Flathead County’s Many Transformations

img_8057By the late 1980s there was little doubt that a substantial development boom was underway in Flathead County.  In the town near the Flathead Lake, like Bigfork, above, the boom dramatically altered both the density and look of the town.  In the northern half of the county Whitefish suddenly became a sky resort center.  In 1988, during a return visit to Montana, I did not like what I encountered in Flathead County–and thus I stayed away for the next 27 years years, until the early summer of 2015.

Bigfork had changed the most, and was almost unrecognizable to me, only the town plan having some semblance of historic feeling.  Its population had jumped by 200% between 2000 and 2010, and what I recalled as a lakeside village of several hundred was now a large Montana town of over 4,000 residents.

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On the other hand, Somers (1901) is not as changed and older buildings both in use and abandoned speak to its history.  Located on the northwest corner of the lake, it began as a railroad town, a link on the Great Northern Railway spur to Kalispell.  The railroad also supported a large sawmill here, which drove the local economy for decades.  Its closure at the mid-20th century brought change to Somers, one that continues today with the general patterns of growth and development in the lakeside area. One of the largest changes in Somers is the 2015 creation of its railroad heritage center, which also serves as the gateway to a rails to trails project that connects different areas, and railroad corridors, in Flathead County. The heritage center effectively interprets the town’s logging history.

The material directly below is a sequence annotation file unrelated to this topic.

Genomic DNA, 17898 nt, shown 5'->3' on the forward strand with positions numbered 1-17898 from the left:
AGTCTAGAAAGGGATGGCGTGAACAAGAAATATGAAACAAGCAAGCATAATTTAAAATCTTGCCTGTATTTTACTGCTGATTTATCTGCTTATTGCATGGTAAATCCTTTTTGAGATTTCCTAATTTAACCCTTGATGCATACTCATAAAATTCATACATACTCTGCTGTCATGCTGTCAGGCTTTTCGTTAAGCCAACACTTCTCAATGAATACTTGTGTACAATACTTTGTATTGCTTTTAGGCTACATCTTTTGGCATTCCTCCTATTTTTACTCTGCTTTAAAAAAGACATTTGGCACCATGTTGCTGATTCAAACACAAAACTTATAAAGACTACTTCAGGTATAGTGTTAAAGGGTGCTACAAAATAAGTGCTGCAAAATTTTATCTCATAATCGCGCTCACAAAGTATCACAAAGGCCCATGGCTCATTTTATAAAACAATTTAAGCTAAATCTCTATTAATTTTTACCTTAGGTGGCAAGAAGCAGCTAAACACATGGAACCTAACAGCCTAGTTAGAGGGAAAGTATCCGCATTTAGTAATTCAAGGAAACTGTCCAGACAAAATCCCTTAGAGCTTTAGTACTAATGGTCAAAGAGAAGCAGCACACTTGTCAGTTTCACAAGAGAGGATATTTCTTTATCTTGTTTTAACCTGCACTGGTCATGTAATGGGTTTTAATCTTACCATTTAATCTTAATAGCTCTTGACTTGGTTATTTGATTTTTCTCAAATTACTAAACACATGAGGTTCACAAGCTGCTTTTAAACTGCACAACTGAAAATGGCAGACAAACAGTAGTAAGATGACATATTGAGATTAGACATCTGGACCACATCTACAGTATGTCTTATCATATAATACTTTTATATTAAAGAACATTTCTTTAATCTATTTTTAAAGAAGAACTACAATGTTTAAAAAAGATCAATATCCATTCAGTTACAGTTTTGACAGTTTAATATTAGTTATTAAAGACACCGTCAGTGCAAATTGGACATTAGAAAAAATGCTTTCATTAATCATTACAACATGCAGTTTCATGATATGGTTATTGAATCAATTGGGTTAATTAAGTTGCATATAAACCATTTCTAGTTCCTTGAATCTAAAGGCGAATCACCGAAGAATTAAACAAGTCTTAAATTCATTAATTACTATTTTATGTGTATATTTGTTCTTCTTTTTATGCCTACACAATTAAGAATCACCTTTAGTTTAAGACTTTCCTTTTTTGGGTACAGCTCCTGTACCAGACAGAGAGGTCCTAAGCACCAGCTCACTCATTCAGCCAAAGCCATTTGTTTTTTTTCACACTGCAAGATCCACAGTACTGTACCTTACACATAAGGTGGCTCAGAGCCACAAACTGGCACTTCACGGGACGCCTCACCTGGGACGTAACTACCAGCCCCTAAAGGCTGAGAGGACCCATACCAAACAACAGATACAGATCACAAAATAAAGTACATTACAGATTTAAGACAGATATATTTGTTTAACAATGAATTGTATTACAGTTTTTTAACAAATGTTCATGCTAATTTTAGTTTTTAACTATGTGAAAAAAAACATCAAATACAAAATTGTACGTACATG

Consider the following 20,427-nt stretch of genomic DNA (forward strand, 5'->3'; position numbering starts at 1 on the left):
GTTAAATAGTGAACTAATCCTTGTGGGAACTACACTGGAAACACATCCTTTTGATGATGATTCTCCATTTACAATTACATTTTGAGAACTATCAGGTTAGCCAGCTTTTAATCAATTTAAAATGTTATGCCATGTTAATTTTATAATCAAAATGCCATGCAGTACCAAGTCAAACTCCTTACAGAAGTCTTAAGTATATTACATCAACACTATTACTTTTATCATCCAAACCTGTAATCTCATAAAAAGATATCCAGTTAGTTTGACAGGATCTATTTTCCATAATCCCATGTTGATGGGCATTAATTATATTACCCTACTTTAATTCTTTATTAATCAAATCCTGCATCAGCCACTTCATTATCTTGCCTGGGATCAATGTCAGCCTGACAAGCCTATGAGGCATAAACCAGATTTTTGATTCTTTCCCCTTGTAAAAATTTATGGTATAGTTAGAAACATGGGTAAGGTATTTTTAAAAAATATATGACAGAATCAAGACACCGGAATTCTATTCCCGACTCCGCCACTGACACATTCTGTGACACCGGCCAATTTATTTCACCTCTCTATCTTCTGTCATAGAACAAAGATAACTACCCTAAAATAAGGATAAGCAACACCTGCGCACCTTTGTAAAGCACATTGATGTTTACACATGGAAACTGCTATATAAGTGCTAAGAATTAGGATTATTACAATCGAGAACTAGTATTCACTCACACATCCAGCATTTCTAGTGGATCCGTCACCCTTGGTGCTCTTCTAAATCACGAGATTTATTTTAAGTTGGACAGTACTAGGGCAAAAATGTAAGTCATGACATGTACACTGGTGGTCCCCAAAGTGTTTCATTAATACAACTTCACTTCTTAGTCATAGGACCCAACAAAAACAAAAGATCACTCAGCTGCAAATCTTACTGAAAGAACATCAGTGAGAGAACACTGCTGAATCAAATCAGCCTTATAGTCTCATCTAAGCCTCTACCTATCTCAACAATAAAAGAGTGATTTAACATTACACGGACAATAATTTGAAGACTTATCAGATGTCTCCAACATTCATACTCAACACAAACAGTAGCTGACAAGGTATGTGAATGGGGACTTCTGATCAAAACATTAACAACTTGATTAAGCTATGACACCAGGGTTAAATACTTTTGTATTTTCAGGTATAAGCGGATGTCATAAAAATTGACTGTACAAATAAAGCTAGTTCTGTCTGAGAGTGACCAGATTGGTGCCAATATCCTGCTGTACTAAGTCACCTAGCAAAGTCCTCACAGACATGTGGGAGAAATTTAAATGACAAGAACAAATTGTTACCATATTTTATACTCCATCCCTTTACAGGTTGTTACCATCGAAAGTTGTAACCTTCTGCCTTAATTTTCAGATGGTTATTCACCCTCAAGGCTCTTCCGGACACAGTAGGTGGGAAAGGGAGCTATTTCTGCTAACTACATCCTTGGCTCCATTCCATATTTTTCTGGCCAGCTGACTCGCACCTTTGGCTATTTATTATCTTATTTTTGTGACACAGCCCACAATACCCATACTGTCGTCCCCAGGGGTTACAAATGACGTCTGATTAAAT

Dell’s Bar is another Somers’ landmark, the type of community tavern/cafe that characterizes small town life in Montana.  Retaining these types of community centers will be crucial to the region’s sense of place and identity in a rapidly changing demographic reality.

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This southern part of Flathead County, between the lake and the sprawl of Kalispell, still has numerous ranches, beautiful working landscapes that deserve special consideration for agriculture was the heart of the Flathead Valley’s history.  Emblematic of that are historic rural institutions, such as the school at Creston and the nearby Eastside Grange.

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